Infrastructure adaptations may be appropriate on some farms to improve water security or to boost water use efficiency – for example, upgrading leaky systems or inefficient technologies. In response to increased heat stress, changing shed designs to incorporate passive cooling (energy use will be more expensive if a price is put on carbon emissions) may be appropriate, as will be maintaining or establishing shade and shelter belts.

    Financial budgeting and planning is important when income is variable. Careful planning can ensure risk is managed, saving in good years can reduce personal and financial stress in poorer years.
  • Increasing knowledge skills and capacity

    New knowledge and new skills will be required on dairy farms to ensure ongoing profitability and sustainability in the face of climate change and increased climate variability.

    Some farms will need to develop the capacity to identify and react to heat stress in dairy cattle. In anticipation, Dairy Australia has developed the cool cows website (www.coolcows.com.au) 

    Other farms may need to develop the skills to assess business vulnerability, for example to reduced water allocations, or to a reduced ability to produce as much home grown feed.

    The importance of keeping abreast of new developments will increase - from better understanding of pasture varieties and new adaptable species, through dairy cow nutrition and heat stress management, to business and risk management procedures, and understanding seasonal weather forecasting.

    Critically, many of the current ‘rules of thumb’ that simplify the day to day management on any farm and that govern the timing of management events and activities may break down in a hotter, drier and more variable climate. A simple example is that the ‘ideal’ dates for cutting silage or hay in any particular region are often linked to a certain date, or local event – increasingly, such ‘standard dates’ will be too late.

    Finally, as well as adapting to climate change, it is likely that dairy farmers will have to reduce their on-farm emissions of greenhouse gases in response to Government legislation.


    NEW RESOURCE (JUNE 2016): Supporting dairy business managers to manage for future climates

    The ‘Support Report’ is a milestone report of the DBFC project and provides a comprehensive outline of the support needs of dairy business managers in the context of future climate challenges and operating in a variable environment. Operating and transitioning dairy businesses into the future will rely on the skills and knowledge of managers and operators, as well as their broader social networks. Engaging with peers, professional services and industry-based organisations will assist dairy business managers in accessing resources, participating in learning and mentoring opportunities and finding new ways to manage a range of risks in a networked environment. The future pathway for each dairy business manager is an individual decision and will be influenced by their unique set of farmer skills, risk tolerance, business goals and available resources therefore support needs will vary in accordance to different risk profiles of business managers and their farming context. Support systems are more likely to be effective if they are flexible and tailored in order to meet the dynamic and diverse support needs of dairy business managers across Australia’s dairying regions.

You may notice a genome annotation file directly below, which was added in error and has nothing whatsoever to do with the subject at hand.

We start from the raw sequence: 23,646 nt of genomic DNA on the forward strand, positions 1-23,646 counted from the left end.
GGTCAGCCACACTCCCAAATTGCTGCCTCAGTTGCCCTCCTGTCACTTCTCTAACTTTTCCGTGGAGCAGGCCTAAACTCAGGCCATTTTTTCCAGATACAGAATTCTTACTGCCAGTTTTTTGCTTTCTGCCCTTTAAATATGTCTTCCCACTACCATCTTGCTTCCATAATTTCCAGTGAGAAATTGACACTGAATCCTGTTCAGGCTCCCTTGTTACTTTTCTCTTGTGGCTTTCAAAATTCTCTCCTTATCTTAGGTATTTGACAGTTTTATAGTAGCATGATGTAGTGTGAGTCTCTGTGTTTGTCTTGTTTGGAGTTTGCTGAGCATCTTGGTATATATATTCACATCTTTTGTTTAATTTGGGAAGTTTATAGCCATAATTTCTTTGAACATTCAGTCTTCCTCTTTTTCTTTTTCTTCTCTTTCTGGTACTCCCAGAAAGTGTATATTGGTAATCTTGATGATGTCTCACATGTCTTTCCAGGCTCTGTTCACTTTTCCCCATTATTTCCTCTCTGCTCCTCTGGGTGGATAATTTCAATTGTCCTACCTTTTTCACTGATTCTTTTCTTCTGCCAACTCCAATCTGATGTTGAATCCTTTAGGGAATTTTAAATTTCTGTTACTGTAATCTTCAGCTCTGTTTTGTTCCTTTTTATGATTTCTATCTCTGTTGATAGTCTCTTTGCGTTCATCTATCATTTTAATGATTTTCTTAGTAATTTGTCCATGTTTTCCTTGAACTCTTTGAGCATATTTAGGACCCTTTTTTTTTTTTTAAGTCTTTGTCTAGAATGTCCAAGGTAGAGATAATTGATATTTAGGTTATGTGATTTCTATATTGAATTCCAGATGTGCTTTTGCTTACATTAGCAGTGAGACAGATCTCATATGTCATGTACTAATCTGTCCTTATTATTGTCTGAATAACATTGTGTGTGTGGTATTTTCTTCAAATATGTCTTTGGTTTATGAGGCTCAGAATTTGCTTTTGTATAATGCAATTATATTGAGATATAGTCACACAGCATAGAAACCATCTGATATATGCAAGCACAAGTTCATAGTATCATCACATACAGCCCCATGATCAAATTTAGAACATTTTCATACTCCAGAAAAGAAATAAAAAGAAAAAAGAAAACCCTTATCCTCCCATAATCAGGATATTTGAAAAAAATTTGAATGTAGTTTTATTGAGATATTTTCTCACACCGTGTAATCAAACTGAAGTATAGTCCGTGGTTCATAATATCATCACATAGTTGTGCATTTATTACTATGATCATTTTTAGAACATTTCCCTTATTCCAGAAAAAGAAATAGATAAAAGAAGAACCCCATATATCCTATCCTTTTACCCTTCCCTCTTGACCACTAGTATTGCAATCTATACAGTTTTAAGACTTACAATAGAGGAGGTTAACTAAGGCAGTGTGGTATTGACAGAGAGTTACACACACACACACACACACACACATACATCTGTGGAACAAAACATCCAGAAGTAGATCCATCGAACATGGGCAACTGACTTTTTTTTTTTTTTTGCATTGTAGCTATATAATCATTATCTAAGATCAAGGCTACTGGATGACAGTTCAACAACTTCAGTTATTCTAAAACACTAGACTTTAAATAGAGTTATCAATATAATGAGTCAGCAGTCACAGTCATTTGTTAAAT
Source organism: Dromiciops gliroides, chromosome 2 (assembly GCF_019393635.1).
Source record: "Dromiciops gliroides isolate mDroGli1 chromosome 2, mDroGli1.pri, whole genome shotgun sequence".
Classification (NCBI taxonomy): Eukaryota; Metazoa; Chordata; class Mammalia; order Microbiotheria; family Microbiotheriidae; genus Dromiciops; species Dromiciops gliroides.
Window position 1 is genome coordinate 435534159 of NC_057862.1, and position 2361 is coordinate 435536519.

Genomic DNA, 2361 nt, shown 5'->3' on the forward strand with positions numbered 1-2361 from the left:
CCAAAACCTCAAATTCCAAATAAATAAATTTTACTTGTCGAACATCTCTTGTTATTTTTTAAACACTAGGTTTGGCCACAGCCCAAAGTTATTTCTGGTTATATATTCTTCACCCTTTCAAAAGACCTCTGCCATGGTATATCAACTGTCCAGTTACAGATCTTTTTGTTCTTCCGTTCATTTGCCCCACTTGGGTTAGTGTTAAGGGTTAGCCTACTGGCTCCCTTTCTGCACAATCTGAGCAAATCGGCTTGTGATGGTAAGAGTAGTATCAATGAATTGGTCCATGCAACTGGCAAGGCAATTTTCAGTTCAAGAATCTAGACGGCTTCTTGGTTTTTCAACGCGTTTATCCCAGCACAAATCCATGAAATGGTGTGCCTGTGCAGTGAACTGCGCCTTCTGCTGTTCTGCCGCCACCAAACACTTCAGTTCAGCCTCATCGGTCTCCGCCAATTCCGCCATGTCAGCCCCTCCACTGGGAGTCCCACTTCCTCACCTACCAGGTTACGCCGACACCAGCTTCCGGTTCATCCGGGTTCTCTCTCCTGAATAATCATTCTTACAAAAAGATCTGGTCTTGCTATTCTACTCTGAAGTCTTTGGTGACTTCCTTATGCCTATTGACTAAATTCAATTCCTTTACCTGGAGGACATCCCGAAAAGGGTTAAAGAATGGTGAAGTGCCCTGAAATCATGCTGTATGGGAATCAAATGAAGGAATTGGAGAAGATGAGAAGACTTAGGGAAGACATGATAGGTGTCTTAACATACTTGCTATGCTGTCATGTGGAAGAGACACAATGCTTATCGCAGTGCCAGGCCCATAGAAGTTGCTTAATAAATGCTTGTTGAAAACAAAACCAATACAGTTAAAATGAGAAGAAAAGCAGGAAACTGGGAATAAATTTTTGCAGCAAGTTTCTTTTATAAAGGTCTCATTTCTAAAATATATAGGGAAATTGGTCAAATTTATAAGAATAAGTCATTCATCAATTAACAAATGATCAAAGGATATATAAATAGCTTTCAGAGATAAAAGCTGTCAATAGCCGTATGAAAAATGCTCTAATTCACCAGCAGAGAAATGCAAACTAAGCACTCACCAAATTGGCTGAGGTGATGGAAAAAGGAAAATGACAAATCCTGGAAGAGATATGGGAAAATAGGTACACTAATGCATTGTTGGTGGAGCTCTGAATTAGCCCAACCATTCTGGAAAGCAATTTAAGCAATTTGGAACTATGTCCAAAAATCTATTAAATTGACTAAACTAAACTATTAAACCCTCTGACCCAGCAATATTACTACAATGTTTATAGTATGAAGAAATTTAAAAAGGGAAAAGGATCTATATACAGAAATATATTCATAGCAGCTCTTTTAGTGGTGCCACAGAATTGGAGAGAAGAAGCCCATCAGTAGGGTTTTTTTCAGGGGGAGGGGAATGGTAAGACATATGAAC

Farming experts and industry personnel identified key areas that require material, institutional and governance support. These areas were substantiated through industry related documents and research papers. The key areas for support include:
    • accessing quality extension and advisory services
    • upskilling of dairy business managers in both general and specialised knowledge and skills
    • adapting to climate change as business risk management
    • accessing a flexible and skilled on-farm workforce
    • maintaining the social license to operate
    • maintaining personal and family health and wellbeing
    • maintaining and improving regional infrastructure

    This report highlights the critical role of policy, government and the dairy industry in providing ongoing support structures, processes and resources to enhance the capacity of dairy business managers in responding to socio-environmental change and continuing dairying into the future.

  • Regional considerations

    The issues and challenges for individual farms are explored more fully in Climate and My Region (a dairy region by region assessment) and the farm greenhouse gas calculator (where individual farms can calculate their emissions profiles).